Pied Beauty Poem TextGlory be to God for dappled things –
For skies of couple-colour as a brinded cow;
For rose-moles all in stipple upon trout that swim;
Fresh-firecoal chestnut-falls; finches’ wings;
Landscape plotted and pieced – fold, fallow, and plough;
And áll trádes, their gear and tackle and trim.
All things counter, original, spare, strange;
Whatever is fickle, freckled (who knows how?)
With swift, slow; sweet, sour; adazzle, dim;
He fathers-forth whose beauty is past change:
Critical Analysis"Pied Beauty" by Gerard Manley Hopkins is a unique and striking poem that explores the beauty and diversity of the natural world. The poem stands out for its innovative use of language and its celebration of the often overlooked aspects of creation. Hopkins employs his characteristic "sprung rhythm" and employs vivid imagery to convey the splendor of dappled things. Through his praise of God for the multitude of colors and patterns found in nature, the poet emphasizes the inherent value of diversity and individuality. The poem's structure, divided into three distinct parts, allows for a focused exploration of the theme. The use of repetition, such as in the phrase "Praise Him," adds a sense of rhythm and emphasis, reinforcing the poem's message of gratitude. Overall, "Pied Beauty" showcases Hopkins' skillful use of language and his ability to find beauty in the ordinary, making it a captivating and thought-provoking piece of poetry.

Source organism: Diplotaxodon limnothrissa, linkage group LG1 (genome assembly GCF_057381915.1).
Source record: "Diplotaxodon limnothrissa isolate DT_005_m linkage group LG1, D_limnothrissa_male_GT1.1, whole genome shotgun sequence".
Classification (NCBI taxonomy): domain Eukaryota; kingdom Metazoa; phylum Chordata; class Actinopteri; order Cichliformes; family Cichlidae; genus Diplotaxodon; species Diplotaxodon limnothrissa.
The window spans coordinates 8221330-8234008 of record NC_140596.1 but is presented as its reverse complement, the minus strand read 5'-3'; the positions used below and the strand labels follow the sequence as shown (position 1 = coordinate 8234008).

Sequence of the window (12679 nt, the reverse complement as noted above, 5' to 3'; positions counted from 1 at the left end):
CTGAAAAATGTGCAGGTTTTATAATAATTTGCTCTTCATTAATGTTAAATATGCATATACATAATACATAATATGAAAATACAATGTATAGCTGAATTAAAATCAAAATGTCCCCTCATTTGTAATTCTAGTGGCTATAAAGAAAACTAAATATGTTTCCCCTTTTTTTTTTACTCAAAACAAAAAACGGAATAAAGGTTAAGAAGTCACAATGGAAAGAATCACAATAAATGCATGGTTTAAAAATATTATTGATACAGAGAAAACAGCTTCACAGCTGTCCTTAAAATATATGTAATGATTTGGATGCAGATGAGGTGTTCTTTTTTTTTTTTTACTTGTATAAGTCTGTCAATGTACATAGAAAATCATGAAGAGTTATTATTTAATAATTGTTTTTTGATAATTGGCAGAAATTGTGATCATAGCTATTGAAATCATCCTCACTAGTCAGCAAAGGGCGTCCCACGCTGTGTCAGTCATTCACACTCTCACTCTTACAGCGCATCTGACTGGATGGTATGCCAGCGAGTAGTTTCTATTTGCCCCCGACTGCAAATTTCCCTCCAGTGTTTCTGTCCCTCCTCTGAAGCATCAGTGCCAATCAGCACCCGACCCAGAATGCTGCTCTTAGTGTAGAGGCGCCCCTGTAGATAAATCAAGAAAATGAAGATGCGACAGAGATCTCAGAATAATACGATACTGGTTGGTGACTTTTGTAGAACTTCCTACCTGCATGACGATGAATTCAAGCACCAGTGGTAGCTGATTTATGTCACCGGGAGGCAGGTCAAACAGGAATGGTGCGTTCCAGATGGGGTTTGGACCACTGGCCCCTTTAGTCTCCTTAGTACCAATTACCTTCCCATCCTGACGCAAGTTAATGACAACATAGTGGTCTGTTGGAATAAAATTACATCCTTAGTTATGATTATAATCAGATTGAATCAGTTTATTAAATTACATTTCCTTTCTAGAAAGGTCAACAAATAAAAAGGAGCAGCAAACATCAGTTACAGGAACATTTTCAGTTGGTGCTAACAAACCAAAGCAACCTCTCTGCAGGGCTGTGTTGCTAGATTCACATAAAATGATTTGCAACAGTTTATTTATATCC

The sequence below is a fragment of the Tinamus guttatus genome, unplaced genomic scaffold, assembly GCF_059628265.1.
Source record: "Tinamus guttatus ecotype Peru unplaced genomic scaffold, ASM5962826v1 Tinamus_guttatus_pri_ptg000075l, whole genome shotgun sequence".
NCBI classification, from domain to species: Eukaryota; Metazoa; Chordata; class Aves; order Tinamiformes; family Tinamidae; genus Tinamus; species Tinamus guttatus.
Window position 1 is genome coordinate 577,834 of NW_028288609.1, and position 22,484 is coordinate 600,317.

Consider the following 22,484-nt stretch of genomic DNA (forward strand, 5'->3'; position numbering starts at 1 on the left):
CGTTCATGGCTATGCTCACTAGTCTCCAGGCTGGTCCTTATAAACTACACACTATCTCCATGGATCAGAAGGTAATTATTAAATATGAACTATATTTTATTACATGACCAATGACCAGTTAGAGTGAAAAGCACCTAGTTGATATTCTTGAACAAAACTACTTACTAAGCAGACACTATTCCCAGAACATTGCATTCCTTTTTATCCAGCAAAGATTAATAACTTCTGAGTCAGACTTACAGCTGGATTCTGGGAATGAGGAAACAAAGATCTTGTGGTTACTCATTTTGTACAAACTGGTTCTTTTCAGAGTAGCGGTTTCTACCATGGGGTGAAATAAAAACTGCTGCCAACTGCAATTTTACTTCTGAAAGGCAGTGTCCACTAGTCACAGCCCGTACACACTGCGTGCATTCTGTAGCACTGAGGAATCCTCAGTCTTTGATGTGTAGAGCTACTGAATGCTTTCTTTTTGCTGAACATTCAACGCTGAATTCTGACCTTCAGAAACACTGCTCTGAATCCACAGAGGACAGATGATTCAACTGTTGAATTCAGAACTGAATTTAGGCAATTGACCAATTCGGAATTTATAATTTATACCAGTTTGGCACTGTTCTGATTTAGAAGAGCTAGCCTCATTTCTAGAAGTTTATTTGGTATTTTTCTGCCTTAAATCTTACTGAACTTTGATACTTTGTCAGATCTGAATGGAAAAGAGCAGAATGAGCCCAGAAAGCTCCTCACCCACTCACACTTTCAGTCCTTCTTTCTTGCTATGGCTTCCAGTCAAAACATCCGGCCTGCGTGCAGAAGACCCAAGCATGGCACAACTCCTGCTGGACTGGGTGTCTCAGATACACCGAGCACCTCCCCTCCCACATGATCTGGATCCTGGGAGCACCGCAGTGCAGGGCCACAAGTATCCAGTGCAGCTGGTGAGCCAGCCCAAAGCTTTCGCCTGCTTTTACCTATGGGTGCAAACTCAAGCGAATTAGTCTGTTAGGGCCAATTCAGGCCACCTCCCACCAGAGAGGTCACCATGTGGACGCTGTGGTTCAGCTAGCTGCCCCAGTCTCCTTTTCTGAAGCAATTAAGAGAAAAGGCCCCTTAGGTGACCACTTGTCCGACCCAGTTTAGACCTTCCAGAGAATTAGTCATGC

Split into three parts according to topic
Stanza 1: The speaker expresses their gratitude and praises God for the diversity of dappled things in the world. They mention the skies with colors resembling a brindled cow and the rose-moles, or spots, on swimming trout. The speaker finds beauty in these contrasting and varied aspects of nature.
Stanza 2: The speaker continues their reflection on the diversity and uniqueness of the world. They acknowledge the fickle and freckled nature of things, with their swift and slow, sweet and sour, bright and dim qualities. The speaker attributes the creation of such diverse beauty to God, emphasizing His role as the ultimate source of unchanging and awe-inspiring beauty. The stanza ends with a call to praise God for His enduring and remarkable creations.